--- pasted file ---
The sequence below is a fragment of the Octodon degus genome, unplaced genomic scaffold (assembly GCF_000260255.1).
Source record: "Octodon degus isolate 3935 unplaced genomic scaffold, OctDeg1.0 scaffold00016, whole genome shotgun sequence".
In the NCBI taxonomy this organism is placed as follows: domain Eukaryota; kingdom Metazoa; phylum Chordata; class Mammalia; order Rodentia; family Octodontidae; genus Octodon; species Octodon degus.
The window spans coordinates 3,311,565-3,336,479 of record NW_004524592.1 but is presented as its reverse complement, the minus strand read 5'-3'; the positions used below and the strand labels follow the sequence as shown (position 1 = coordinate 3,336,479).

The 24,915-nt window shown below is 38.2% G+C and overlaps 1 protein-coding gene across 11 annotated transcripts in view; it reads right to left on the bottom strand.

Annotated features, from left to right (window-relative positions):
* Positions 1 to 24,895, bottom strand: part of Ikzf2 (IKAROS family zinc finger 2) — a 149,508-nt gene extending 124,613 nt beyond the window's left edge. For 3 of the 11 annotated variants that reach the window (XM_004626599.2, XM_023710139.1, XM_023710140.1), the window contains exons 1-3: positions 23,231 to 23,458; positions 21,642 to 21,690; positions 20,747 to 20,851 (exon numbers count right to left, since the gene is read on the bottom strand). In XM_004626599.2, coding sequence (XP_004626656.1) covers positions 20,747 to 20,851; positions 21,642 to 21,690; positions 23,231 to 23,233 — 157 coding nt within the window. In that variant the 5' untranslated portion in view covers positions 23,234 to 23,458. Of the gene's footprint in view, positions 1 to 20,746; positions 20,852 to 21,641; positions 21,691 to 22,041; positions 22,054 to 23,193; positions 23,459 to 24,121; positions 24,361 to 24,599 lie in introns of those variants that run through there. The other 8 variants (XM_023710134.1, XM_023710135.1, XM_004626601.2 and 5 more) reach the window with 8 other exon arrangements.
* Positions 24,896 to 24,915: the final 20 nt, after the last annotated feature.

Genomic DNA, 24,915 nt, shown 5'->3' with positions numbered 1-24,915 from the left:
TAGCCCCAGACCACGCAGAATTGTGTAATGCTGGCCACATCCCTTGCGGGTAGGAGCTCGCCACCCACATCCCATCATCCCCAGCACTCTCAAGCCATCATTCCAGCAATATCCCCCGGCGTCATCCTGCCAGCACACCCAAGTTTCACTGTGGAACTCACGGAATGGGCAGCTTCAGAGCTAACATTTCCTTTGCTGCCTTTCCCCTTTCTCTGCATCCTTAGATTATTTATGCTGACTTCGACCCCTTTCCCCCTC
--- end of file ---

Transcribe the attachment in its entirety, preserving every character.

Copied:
The sequence below is a fragment of the Octodon degus genome, unplaced genomic scaffold (assembly GCF_000260255.1).
Source record: "Octodon degus isolate 3935 unplaced genomic scaffold, OctDeg1.0 scaffold00016, whole genome shotgun sequence".
In the NCBI taxonomy this organism is placed as follows: domain Eukaryota; kingdom Metazoa; phylum Chordata; class Mammalia; order Rodentia; family Octodontidae; genus Octodon; species Octodon degus.
The window spans coordinates 3,311,565-3,336,479 of record NW_004524592.1 but is presented as its reverse complement, the minus strand read 5'-3'; the positions used below and the strand labels follow the sequence as shown (position 1 = coordinate 3,336,479).

The 24,915-nt window shown below is 38.2% G+C and overlaps 1 protein-coding gene across 11 annotated transcripts in view; it reads right to left on the bottom strand.

Annotated features, from left to right (window-relative positions):
* Positions 1 to 24,895, bottom strand: part of Ikzf2 (IKAROS family zinc finger 2) — a 149,508-nt gene extending 124,613 nt beyond the window's left edge. For 3 of the 11 annotated variants that reach the window (XM_004626599.2, XM_023710139.1, XM_023710140.1), the window contains exons 1-3: positions 23,231 to 23,458; positions 21,642 to 21,690; positions 20,747 to 20,851 (exon numbers count right to left, since the gene is read on the bottom strand). In XM_004626599.2, coding sequence (XP_004626656.1) covers positions 20,747 to 20,851; positions 21,642 to 21,690; positions 23,231 to 23,233 — 157 coding nt within the window. In that variant the 5' untranslated portion in view covers positions 23,234 to 23,458. Of the gene's footprint in view, positions 1 to 20,746; positions 20,852 to 21,641; positions 21,691 to 22,041; positions 22,054 to 23,193; positions 23,459 to 24,121; positions 24,361 to 24,599 lie in introns of those variants that run through there. The other 8 variants (XM_023710134.1, XM_023710135.1, XM_004626601.2 and 5 more) reach the window with 8 other exon arrangements.
* Positions 24,896 to 24,915: the final 20 nt, after the last annotated feature.

Genomic DNA, 24,915 nt, shown 5'->3' with positions numbered 1-24,915 from the left:
TAGCCCCAGACCACGCAGAATTGTGTAATGCTGGCCACATCCCTTGCGGGTAGGAGCTCGCCACCCACATCCCATCATCCCCAGCACTCTCAAGCCATCATTCCAGCAATATCCCCCGGCGTCATCCTGCCAGCACACCCAAGTTTCACTGTGGAACTCACGGAATGGGCAGCTTCAGAGCTAACATTTCCTTTGCTGCCTTTCCCCTTTCTCTGCATCCTTAGATTATTTATGCTGACTTCGACCCCTTTCCCCCTC